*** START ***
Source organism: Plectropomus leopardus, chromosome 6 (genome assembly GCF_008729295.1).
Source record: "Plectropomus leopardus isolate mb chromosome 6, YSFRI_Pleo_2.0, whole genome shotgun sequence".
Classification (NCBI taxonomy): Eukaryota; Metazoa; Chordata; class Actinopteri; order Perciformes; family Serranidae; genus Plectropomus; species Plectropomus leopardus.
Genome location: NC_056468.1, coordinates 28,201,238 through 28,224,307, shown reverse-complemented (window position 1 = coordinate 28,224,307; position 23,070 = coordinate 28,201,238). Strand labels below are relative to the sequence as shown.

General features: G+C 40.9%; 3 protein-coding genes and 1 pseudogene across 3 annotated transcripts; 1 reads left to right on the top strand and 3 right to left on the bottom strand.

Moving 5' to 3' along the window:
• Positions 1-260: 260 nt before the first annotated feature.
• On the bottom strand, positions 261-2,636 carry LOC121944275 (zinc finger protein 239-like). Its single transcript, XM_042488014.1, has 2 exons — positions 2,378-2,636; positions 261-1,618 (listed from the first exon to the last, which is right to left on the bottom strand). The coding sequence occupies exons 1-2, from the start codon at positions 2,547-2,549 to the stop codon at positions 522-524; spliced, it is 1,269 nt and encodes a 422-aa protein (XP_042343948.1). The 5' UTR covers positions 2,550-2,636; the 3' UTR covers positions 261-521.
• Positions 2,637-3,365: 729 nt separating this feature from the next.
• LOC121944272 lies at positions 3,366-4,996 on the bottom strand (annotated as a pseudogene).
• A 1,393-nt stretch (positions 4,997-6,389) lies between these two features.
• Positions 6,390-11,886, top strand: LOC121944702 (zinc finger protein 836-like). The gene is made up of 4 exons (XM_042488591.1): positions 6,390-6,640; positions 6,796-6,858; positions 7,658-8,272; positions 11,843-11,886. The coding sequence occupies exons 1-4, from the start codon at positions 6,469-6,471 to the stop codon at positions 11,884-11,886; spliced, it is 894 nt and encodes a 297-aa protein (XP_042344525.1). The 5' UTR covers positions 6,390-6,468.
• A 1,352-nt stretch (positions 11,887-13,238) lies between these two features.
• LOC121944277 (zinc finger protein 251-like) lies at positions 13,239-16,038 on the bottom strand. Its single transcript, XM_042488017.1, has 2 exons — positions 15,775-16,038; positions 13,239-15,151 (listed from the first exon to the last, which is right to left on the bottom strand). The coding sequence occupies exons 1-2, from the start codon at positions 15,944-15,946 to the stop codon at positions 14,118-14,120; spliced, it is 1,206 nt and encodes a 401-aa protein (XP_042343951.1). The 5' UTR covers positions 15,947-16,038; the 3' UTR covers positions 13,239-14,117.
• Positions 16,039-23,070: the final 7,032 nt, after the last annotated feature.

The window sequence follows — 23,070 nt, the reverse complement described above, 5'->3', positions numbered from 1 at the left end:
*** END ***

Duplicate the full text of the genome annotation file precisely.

Source organism: Plectropomus leopardus, chromosome 6 (genome assembly GCF_008729295.1).
Source record: "Plectropomus leopardus isolate mb chromosome 6, YSFRI_Pleo_2.0, whole genome shotgun sequence".
Classification (NCBI taxonomy): Eukaryota; Metazoa; Chordata; class Actinopteri; order Perciformes; family Serranidae; genus Plectropomus; species Plectropomus leopardus.
Genome location: NC_056468.1, coordinates 28,201,238 through 28,224,307, shown reverse-complemented (window position 1 = coordinate 28,224,307; position 23,070 = coordinate 28,201,238). Strand labels below are relative to the sequence as shown.

General features: G+C 40.9%; 3 protein-coding genes and 1 pseudogene across 3 annotated transcripts; 1 reads left to right on the top strand and 3 right to left on the bottom strand.

Moving 5' to 3' along the window:
• Positions 1-260: 260 nt before the first annotated feature.
• On the bottom strand, positions 261-2,636 carry LOC121944275 (zinc finger protein 239-like). Its single transcript, XM_042488014.1, has 2 exons — positions 2,378-2,636; positions 261-1,618 (listed from the first exon to the last, which is right to left on the bottom strand). The coding sequence occupies exons 1-2, from the start codon at positions 2,547-2,549 to the stop codon at positions 522-524; spliced, it is 1,269 nt and encodes a 422-aa protein (XP_042343948.1). The 5' UTR covers positions 2,550-2,636; the 3' UTR covers positions 261-521.
• Positions 2,637-3,365: 729 nt separating this feature from the next.
• LOC121944272 lies at positions 3,366-4,996 on the bottom strand (annotated as a pseudogene).
• A 1,393-nt stretch (positions 4,997-6,389) lies between these two features.
• Positions 6,390-11,886, top strand: LOC121944702 (zinc finger protein 836-like). The gene is made up of 4 exons (XM_042488591.1): positions 6,390-6,640; positions 6,796-6,858; positions 7,658-8,272; positions 11,843-11,886. The coding sequence occupies exons 1-4, from the start codon at positions 6,469-6,471 to the stop codon at positions 11,884-11,886; spliced, it is 894 nt and encodes a 297-aa protein (XP_042344525.1). The 5' UTR covers positions 6,390-6,468.
• A 1,352-nt stretch (positions 11,887-13,238) lies between these two features.
• LOC121944277 (zinc finger protein 251-like) lies at positions 13,239-16,038 on the bottom strand. Its single transcript, XM_042488017.1, has 2 exons — positions 15,775-16,038; positions 13,239-15,151 (listed from the first exon to the last, which is right to left on the bottom strand). The coding sequence occupies exons 1-2, from the start codon at positions 15,944-15,946 to the stop codon at positions 14,118-14,120; spliced, it is 1,206 nt and encodes a 401-aa protein (XP_042343951.1). The 5' UTR covers positions 15,947-16,038; the 3' UTR covers positions 13,239-14,117.
• Positions 16,039-23,070: the final 7,032 nt, after the last annotated feature.

The window sequence follows — 23,070 nt, the reverse complement described above, 5'->3', positions numbered from 1 at the left end: